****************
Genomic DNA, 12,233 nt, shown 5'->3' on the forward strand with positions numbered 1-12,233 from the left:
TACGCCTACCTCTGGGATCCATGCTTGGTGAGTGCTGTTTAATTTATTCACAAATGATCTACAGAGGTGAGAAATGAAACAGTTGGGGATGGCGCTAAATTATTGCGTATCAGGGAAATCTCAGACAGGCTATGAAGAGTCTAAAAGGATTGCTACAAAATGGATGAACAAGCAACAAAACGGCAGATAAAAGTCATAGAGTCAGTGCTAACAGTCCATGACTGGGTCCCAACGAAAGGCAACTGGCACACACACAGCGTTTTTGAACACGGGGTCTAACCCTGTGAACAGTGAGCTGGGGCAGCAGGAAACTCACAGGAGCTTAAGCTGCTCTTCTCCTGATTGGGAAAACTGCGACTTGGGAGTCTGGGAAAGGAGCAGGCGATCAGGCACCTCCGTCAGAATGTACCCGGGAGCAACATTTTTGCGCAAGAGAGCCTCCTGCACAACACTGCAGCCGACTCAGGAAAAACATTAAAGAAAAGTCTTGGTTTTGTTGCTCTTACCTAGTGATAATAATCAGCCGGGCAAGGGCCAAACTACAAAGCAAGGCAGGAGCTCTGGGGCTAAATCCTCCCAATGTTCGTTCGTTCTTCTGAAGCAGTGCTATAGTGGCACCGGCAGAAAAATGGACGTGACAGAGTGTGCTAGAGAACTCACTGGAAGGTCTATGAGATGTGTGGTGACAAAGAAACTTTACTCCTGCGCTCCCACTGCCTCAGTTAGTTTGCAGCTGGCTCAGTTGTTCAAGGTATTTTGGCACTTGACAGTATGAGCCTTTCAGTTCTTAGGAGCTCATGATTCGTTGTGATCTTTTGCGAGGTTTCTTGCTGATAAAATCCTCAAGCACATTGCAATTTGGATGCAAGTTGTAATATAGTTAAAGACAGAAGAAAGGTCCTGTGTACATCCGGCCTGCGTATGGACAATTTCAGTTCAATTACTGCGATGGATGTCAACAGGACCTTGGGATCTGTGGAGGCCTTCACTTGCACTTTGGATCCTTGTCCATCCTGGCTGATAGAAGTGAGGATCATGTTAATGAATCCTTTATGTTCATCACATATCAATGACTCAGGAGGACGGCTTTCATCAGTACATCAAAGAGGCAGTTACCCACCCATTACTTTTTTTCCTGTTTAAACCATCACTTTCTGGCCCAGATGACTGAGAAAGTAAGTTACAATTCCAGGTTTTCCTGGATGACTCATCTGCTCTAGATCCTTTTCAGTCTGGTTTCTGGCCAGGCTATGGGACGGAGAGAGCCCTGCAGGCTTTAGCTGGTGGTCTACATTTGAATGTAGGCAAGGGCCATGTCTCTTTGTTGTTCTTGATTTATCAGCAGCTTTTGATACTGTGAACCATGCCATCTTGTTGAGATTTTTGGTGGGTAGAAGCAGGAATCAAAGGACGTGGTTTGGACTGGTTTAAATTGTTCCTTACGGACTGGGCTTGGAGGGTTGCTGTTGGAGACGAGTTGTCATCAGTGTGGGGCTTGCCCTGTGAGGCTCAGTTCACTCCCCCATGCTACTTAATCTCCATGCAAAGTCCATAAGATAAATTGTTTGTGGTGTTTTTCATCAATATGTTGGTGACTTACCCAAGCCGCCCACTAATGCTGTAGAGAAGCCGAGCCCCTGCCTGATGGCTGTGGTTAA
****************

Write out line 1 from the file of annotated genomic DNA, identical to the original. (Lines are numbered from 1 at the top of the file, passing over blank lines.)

Genomic DNA, 12,233 nt, shown 5'->3' on the forward strand with positions numbered 1-12,233 from the left: